Saints rookie A.T. Perry ready to step in for Michael Thomas

NEW ORLEANS -- New Orleans Saints rookie wide receiver A.T. Perry has been waiting for his moment.

Perry has lived in relative obscurity for three months, sitting behind Michael Thomas, Chris Olave and Rashid Shaheed on the depth chart. He bided his time, soaked up every piece of advice and hoped for a chance to prove himself.

His first two catches -- a 23-yard reception from Derek Carr and a 15-yard touchdown pass from Jameis Winston against the Minnesota Vikings in Week 10 -- showed there's potential in the sixth-round pick.

With Thomas out for at least four games with a knee injury, Perry will get his chance to prove those two catches weren't flukes. The Saints' latest depth chart, released ahead of their Week 12 game at the Atlanta Falcons on Sunday (1 p.m. ET, Fox), listed Perry as the starter in a three-wide receiver set ahead of veteran Keith Kirkwood.

"A.T. was a guy that I got to work with a little bit in the offseason in the OTAs," Carr said. "[Thomas} wasn't in the OTAs, rehabbing and doing those things. I got to know him a little bit there. And then in training camp there's some days guys have rest days and things like that.

"You've got to be ready to play at all times. There's a lot of games, a lot of injuries, and so I was paying attention to him, and I think very highly of him. I think that he's going to be a really good player. I think he's young, he's raw, but I'm excited for what he can potentially do for sure."

Perry was drafted at No. 195 after amassing a school-record 28 touchdowns at Wake Forest. The Saints liked his size (6-foot-5, 205 pounds), length and ability to transition in and out of routes, but Saints coach Dennis Allen said they needed to see more physicality out of his game.

"That's still an area he can continue to improve on," Allen said. "But yeah, we liked the thought of the player."

The preseason opener against the Kansas City Chiefs gave the Saints an early glimpse of what they might be getting in Perry when he practically turned around backwards to haul in a deep pass from Winston.

He caught the ball across his body as he pivoted toward the end zone, went airborne and extended one arm out as he was falling down to score an impressive first touchdown.

But preseason feats weren't enough to actually get Perry on the field once the regular season started. He didn't play in a game until Week 8 and didn't catch a pass until Week 10.

It wasn't an unusual situation for Perry, who sat for most of his first two years at Wake Forest. Perry said that he had an opportunity to start as a redshirt freshman in 2019, but he lost his spot because of a lack of attention to detail.

Perry wasn't going to make that mistake again as a rookie, stating that on the depth chart there were "like five, six guys ahead of me."

"Going through this process, 'I'm like, just like college all over again,'" Perry said. "So all I've got to do is control what I can control, get my plays down, details, showing up every day, just coming to play football."

That's why Perry hasn't sat around idly waiting for his turn. When Winston came to him and some of the younger pass-catchers and told them to meet at the facility at 10:30 a.m. on the team's off day, Perry didn't hesitate.

"I was like, 'All right, I'm there,'" he said.

The group of about six or seven players -- which consisted of Winston, rookie quarterback Jake Haener, some practice squad skill players and young receivers like Perry and Jontre Kirklin -- have met every week to go over routes, run though the practice script and prepare themselves in case they were ever asked to step in for one of the starters.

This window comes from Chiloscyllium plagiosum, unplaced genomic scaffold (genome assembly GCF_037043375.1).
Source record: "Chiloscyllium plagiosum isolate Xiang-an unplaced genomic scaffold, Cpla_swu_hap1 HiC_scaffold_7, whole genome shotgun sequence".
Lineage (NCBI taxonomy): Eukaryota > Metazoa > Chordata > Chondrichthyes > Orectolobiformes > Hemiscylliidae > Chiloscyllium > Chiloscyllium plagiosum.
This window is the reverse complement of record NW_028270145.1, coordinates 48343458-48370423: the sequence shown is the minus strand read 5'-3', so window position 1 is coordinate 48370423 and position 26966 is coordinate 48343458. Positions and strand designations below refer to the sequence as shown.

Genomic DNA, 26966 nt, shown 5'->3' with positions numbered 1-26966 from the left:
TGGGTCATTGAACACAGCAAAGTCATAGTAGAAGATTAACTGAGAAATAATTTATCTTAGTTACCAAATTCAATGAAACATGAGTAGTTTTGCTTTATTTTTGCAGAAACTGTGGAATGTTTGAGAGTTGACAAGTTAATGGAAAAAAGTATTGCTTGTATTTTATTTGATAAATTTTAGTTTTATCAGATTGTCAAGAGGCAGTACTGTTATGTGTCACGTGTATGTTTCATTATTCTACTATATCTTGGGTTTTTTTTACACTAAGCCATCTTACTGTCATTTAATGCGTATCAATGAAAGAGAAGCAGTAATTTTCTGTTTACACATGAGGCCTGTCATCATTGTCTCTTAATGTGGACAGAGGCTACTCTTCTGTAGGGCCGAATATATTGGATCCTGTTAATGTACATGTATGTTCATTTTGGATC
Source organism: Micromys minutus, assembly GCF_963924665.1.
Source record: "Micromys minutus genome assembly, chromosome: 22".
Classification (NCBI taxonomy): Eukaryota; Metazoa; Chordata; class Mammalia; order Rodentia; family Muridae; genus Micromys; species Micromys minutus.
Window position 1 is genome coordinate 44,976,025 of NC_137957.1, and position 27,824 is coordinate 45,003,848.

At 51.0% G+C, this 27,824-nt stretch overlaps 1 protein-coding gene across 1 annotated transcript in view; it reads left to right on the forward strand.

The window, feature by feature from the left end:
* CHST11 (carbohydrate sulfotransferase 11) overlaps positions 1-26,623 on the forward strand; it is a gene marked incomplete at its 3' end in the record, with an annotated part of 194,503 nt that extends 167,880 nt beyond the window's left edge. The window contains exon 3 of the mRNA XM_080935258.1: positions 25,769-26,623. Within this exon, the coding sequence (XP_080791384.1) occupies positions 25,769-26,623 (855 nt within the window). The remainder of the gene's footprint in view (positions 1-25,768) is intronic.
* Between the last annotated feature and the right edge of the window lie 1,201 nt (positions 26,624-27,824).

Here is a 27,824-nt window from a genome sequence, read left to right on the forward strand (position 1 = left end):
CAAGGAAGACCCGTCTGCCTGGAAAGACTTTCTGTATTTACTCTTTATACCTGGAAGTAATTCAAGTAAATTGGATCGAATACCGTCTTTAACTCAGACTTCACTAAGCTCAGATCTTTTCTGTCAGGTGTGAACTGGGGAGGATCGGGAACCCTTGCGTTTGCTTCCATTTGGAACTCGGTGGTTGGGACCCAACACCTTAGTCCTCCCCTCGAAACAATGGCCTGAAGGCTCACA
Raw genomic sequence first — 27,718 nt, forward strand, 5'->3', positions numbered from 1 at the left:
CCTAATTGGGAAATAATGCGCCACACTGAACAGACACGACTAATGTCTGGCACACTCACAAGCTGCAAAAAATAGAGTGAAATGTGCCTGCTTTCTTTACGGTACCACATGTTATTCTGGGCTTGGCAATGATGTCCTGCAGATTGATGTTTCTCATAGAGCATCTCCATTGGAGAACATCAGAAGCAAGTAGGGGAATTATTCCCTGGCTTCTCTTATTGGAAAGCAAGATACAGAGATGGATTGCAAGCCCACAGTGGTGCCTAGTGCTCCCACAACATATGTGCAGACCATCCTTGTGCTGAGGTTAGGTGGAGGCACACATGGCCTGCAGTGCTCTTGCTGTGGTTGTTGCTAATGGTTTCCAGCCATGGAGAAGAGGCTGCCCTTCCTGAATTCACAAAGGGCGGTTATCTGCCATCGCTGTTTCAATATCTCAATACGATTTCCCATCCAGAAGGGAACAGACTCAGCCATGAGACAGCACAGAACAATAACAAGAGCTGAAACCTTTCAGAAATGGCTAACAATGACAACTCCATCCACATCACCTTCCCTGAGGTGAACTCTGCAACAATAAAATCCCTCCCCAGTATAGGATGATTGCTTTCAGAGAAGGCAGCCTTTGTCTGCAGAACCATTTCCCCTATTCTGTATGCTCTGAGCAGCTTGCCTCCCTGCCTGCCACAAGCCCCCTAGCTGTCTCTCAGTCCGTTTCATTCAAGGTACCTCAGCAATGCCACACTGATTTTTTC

Winston and Perry got on the same page pretty quickly. That time to step in came for both of them against the Vikings. Thomas left with a knee injury in the first quarter, and Carr was ruled out with a concussion late in the third quarter.

The roster looked reminiscent of a preseason game by the fourth quarter.

With 11:43 left to play trailing 27-11, Winston was flushed out of the pocket. He heaved a pass across his body to Perry in the end zone as a hovering cornerback dashed in to try to snag the ball.

"I saw him in the corner of end zone by himself," Winston said, "and as I let it go, I saw [Byron Murphy Jr.] break on it, so I just gave him a ball that only he could get to."

Perry leapt up over the defender to win a jump ball and held on tight as he came down, cutting the deficit and making it a one-score game as the Saints (5-5) converted the 2-point conversion.

"That's just A.T.," Winston said. "Wanted his first touchdown so bad that he goes up top and makes a great play. Sometimes the best plays in football [come from] the scramble drill."

Perry wouldn't let go as officials and other players ran over to see who would come up with it.

"That ball in the air? It's mine, every time," Perry told reporters after the game.

He admitted to having some nerves with his surprise role in the game, but that quickly turned into quiet confidence. Winston already had faith, telling him to go up and make a play if he got a one-on-one opportunity.

"We talk all the time, even in practice, whether it's after a route, just coming in after practice and throwing that same exact route," Perry said of his relationship with Winston. "Even after, we're watching film together with the QBs. We're always talking, just putting things together, putting things in perspective, so when we get on the field knowing things about different coverages and stuff like that. It's just quick."

He and Winston had done this before, away from crowds and scrutiny, and in the moment, it felt just like a regular Tuesday morning.

But even though he's slated to start in Week 12 off of the bye, he has no plans on changing his routine.

"I still show up to make sure I'm on top of things," Perry said.